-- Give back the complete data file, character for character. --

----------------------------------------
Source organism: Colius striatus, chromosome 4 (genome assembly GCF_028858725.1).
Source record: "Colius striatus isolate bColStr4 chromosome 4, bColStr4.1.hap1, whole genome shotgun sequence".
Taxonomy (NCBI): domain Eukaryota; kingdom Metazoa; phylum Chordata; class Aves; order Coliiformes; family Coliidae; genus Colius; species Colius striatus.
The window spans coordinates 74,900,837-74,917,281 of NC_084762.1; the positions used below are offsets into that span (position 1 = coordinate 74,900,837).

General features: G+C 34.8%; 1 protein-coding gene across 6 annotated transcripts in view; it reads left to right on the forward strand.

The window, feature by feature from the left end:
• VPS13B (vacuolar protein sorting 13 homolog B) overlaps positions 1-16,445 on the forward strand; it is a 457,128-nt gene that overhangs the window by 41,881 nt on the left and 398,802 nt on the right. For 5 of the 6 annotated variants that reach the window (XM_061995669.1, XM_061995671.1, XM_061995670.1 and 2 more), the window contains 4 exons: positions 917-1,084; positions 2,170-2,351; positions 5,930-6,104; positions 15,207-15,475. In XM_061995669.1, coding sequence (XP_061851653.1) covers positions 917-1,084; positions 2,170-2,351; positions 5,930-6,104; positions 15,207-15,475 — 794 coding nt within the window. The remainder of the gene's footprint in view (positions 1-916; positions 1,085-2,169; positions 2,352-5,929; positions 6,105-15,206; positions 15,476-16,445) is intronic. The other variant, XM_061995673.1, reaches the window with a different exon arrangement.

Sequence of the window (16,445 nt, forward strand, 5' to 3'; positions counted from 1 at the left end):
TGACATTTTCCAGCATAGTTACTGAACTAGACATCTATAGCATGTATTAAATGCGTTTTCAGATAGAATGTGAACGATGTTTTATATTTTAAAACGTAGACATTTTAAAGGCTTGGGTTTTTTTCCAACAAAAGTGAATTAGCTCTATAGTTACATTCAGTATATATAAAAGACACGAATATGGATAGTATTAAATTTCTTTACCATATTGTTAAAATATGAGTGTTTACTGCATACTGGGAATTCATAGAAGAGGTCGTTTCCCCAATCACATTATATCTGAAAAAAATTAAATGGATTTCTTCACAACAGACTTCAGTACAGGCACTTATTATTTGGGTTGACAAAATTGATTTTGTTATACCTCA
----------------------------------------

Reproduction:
Source organism: Colius striatus, chromosome 4 (genome assembly GCF_028858725.1).
Source record: "Colius striatus isolate bColStr4 chromosome 4, bColStr4.1.hap1, whole genome shotgun sequence".
Taxonomy (NCBI): domain Eukaryota; kingdom Metazoa; phylum Chordata; class Aves; order Coliiformes; family Coliidae; genus Colius; species Colius striatus.
The window spans coordinates 74,900,837-74,917,281 of NC_084762.1; the positions used below are offsets into that span (position 1 = coordinate 74,900,837).

General features: G+C 34.8%; 1 protein-coding gene across 6 annotated transcripts in view; it reads left to right on the forward strand.

The window, feature by feature from the left end:
• VPS13B (vacuolar protein sorting 13 homolog B) overlaps positions 1-16,445 on the forward strand; it is a 457,128-nt gene that overhangs the window by 41,881 nt on the left and 398,802 nt on the right. For 5 of the 6 annotated variants that reach the window (XM_061995669.1, XM_061995671.1, XM_061995670.1 and 2 more), the window contains 4 exons: positions 917-1,084; positions 2,170-2,351; positions 5,930-6,104; positions 15,207-15,475. In XM_061995669.1, coding sequence (XP_061851653.1) covers positions 917-1,084; positions 2,170-2,351; positions 5,930-6,104; positions 15,207-15,475 — 794 coding nt within the window. The remainder of the gene's footprint in view (positions 1-916; positions 1,085-2,169; positions 2,352-5,929; positions 6,105-15,206; positions 15,476-16,445) is intronic. The other variant, XM_061995673.1, reaches the window with a different exon arrangement.

Sequence of the window (16,445 nt, forward strand, 5' to 3'; positions counted from 1 at the left end):
TGACATTTTCCAGCATAGTTACTGAACTAGACATCTATAGCATGTATTAAATGCGTTTTCAGATAGAATGTGAACGATGTTTTATATTTTAAAACGTAGACATTTTAAAGGCTTGGGTTTTTTTCCAACAAAAGTGAATTAGCTCTATAGTTACATTCAGTATATATAAAAGACACGAATATGGATAGTATTAAATTTCTTTACCATATTGTTAAAATATGAGTGTTTACTGCATACTGGGAATTCATAGAAGAGGTCGTTTCCCCAATCACATTATATCTGAAAAAAATTAAATGGATTTCTTCACAACAGACTTCAGTACAGGCACTTATTATTTGGGTTGACAAAATTGATTTTGTTATACCTCA